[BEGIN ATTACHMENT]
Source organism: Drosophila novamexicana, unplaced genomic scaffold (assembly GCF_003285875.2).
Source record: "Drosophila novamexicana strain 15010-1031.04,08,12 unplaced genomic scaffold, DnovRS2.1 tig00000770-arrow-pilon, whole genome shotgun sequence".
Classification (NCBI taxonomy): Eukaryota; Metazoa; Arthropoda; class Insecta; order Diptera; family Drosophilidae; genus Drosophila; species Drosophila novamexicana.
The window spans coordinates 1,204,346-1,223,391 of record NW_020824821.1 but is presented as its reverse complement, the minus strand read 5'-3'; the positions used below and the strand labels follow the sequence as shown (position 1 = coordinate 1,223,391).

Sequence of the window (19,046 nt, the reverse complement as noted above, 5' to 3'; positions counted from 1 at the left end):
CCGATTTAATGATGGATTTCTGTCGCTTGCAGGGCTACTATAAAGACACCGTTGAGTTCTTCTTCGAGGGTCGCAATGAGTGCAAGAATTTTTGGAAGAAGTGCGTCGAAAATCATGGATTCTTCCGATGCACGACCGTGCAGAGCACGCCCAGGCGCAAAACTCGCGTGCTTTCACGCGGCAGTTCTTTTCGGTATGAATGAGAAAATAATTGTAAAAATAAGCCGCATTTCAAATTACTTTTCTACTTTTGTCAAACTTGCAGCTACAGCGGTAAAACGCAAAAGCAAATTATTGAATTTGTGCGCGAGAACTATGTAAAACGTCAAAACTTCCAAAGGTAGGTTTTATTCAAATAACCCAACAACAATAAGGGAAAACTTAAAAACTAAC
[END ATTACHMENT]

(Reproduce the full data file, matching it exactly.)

Source organism: Drosophila novamexicana, unplaced genomic scaffold (assembly GCF_003285875.2).
Source record: "Drosophila novamexicana strain 15010-1031.04,08,12 unplaced genomic scaffold, DnovRS2.1 tig00000770-arrow-pilon, whole genome shotgun sequence".
Classification (NCBI taxonomy): Eukaryota; Metazoa; Arthropoda; class Insecta; order Diptera; family Drosophilidae; genus Drosophila; species Drosophila novamexicana.
The window spans coordinates 1,204,346-1,223,391 of record NW_020824821.1 but is presented as its reverse complement, the minus strand read 5'-3'; the positions used below and the strand labels follow the sequence as shown (position 1 = coordinate 1,223,391).

Sequence of the window (19,046 nt, the reverse complement as noted above, 5' to 3'; positions counted from 1 at the left end):
CCGATTTAATGATGGATTTCTGTCGCTTGCAGGGCTACTATAAAGACACCGTTGAGTTCTTCTTCGAGGGTCGCAATGAGTGCAAGAATTTTTGGAAGAAGTGCGTCGAAAATCATGGATTCTTCCGATGCACGACCGTGCAGAGCACGCCCAGGCGCAAAACTCGCGTGCTTTCACGCGGCAGTTCTTTTCGGTATGAATGAGAAAATAATTGTAAAAATAAGCCGCATTTCAAATTACTTTTCTACTTTTGTCAAACTTGCAGCTACAGCGGTAAAACGCAAAAGCAAATTATTGAATTTGTGCGCGAGAACTATGTAAAACGTCAAAACTTCCAAAGGTAGGTTTTATTCAAATAACCCAACAACAATAAGGGAAAACTTAAAAACTAAC